New service options forge into area
Cynthia Campbell of Hubbard was waiting to have her cable hooked up on Monday, Sept. 27, when something she wasn't expecting arrived â€“ a spectacle.
"I thought the Publishers Clearing House people were coming," Campbell said. "One guy came up and I asked him if he was going to hook it up, and he said no, I'm the manager."
Next thing Campbell saw was a balloon and some fanfare, and a technician as well. She did get her cable hooked up and was honored as Hubbard's first Comcast customer.
"They brought balloons; they brought candy; they brought a bouquet and beautiful oval glass vase," Campbell enthused.
She said she used to be a Comcast customer when she lived in Tigard. She moved to Hubbard 7 years ago, and had tried multiple different telecommunications services, but she missed the service she had in Tigard.
"I tried other services, but it always seemed like the TV would be fine but not the internet, or it would be vice versa," she said.
Comcast crews had been in her neighborhood working on the infrastructure, so she was aware that the company's services were going to be available.
"My neighbors would ask me 'Cydi, are you going to get Comcast?' And I would tell them, as soon as I can," Campbell shared.
That turned out to be sooner than anyone else in town.
David Tashjian, regional senior vice president of Comcast Oregon/SW Washington described the telecommunications expansion as strategic.
"We are actively working to fill in some of the holes in our service area map, particularly in some of the more rural areas of the mid-Willamette Valley," Tashjian said. "And we're eyeing expansions into additional communities adjacent to our footprint."
Comcast announced earlier this year that it was exploring bringing service into Woodburn and Hubbard, and representatives visited with each town's city officials. Both gave the provider a green light.
"Internet connectivity is not a utility, thank goodness, so our residents get the opportunity for competition," Hubbard Mayor Charles Rostocil said. "Competition drives innovation, which will incentivize companies like Comcast to constantly seek ways to improve the technology and service they offer to their customers."
Comcast sources said Rostocil explained to them that while Hubbard has fewer retail businesses than Woodburn, it also has a strong industrial base, and Comcast Business has the types of services that base seeks.Â
"What I hear from our industrial folks is that they want steady, reliable internet connections," Rostocil said.
Woodburn has been equally receptive to the prospect of new service options.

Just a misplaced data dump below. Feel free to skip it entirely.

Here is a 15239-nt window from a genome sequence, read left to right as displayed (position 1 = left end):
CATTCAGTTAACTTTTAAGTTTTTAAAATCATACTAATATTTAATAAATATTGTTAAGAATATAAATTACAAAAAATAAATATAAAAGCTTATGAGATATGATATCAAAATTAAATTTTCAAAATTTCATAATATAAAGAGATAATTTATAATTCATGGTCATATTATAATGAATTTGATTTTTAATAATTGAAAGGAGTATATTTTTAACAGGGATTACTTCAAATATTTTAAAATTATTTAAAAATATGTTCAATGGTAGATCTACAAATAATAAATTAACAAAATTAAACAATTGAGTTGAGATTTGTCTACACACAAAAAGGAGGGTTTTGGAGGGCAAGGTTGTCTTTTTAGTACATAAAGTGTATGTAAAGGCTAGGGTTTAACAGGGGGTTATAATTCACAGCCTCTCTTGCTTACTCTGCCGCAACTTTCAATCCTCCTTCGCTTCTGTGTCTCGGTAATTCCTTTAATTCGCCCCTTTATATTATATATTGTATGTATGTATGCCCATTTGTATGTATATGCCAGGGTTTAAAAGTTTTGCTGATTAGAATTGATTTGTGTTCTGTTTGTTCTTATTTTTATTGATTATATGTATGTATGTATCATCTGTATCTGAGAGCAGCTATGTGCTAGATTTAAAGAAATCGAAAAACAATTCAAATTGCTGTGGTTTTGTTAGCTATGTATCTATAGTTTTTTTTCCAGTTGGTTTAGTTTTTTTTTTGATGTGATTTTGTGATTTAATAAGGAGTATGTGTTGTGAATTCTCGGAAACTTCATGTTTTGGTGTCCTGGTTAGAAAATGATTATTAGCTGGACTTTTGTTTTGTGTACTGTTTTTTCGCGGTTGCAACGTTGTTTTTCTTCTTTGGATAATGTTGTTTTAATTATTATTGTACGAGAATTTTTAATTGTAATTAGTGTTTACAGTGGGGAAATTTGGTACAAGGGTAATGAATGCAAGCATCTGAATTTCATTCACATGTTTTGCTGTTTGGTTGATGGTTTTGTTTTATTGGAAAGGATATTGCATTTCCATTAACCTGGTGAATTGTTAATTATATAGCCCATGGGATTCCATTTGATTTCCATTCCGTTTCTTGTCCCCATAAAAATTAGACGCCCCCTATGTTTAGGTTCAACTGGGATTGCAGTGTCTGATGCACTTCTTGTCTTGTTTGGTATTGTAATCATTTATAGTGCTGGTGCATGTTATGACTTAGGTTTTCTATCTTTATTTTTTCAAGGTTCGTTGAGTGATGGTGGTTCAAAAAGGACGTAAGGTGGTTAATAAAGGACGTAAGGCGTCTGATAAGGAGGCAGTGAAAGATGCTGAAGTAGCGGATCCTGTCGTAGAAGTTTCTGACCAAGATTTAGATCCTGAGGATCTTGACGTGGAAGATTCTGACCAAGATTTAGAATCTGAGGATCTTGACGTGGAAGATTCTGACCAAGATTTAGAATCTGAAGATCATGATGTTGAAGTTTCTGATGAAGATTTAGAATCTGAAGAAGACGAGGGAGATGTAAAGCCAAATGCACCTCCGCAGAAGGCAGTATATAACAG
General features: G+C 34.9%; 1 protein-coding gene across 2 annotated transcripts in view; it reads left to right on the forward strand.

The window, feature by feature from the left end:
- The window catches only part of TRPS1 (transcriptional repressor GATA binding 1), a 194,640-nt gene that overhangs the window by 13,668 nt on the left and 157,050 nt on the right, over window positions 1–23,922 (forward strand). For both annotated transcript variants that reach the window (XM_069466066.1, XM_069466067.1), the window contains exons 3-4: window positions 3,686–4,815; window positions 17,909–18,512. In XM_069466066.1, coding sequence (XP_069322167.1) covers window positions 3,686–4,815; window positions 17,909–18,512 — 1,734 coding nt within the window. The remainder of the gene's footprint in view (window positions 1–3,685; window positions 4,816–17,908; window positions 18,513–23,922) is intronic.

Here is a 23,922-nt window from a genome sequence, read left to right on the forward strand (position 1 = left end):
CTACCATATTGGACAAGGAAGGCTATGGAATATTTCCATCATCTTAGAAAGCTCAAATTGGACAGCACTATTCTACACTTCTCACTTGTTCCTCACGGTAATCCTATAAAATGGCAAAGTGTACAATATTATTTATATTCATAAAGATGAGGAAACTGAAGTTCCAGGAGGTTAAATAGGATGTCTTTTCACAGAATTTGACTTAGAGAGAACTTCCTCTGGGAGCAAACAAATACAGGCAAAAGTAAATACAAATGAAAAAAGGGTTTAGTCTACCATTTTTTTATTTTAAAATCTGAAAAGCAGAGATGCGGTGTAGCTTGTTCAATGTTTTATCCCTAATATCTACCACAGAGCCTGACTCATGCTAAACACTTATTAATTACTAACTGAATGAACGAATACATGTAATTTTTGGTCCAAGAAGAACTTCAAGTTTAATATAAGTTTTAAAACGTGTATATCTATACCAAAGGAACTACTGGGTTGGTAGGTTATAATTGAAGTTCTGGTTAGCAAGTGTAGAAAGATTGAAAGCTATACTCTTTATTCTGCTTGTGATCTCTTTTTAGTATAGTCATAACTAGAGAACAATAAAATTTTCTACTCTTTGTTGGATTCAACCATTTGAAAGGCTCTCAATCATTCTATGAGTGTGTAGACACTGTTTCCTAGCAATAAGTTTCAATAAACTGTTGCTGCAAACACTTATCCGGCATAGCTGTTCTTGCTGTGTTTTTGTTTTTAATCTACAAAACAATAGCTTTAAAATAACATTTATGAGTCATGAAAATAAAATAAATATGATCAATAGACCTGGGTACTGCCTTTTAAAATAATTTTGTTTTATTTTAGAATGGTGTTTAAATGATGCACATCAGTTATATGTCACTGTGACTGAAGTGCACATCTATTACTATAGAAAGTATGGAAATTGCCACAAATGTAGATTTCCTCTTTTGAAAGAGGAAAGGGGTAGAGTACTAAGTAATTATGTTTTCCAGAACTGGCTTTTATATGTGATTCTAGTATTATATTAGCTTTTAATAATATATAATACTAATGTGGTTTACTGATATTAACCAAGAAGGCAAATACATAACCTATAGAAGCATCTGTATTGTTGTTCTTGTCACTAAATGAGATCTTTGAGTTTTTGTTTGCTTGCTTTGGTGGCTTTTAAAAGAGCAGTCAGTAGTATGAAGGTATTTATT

Woodburn Mayor Eric Swenson said internet access has become an essential tool, and that need has only intensified in recent years.
"The critical role of the internet in our homes and the need for robust, reliable connectivity for distance-learning has been highlighted by the pandemic," Swenson said. "People are always clamoring for choices and Comcast will offer the citizens of Woodburn an exciting new option."
Woodburn Area Chamber of Commerce Executive Director John Zobrist underscored the new telecommunications option as a boon to business.
"It will give our local businesses a new option,"Â Zobrist said.Â "We have 120 acres of industrial land available for development right now due to the recent expansion of the urban growth boundary. In addition, there are over 750 new homes being built and over 2,000 units of multi-family apartments and condos approved or underway. The expansion of industrial space and housing will drive additional business growth, as well."
Comcast public information representative Amy Keiter noted that service to Woodburn will be established in phases, and it is expected to begin in December with completion forecast for the end of 2022.
Tashjian said Comcast has spent more than $510 million over the past several years to maintain and upgrade its network in Oregon and southwest Washington, and it will continue to invest in the region with an eye on helping local charities and keeping students connected.
"We have hard-working, but still economically challenged families here in Woodburn, and programs aimed at helping low-income families who've struggled to afford internet access are very welcome," Swenson said.
Meanwhile, Campbell gleefully reacted to her new service in Hubbard.
"I've been playing with my TV set like you wouldn't believe," she said. "I am happy: I love YouTube, and I love to stream, and I have every channel I wanted."
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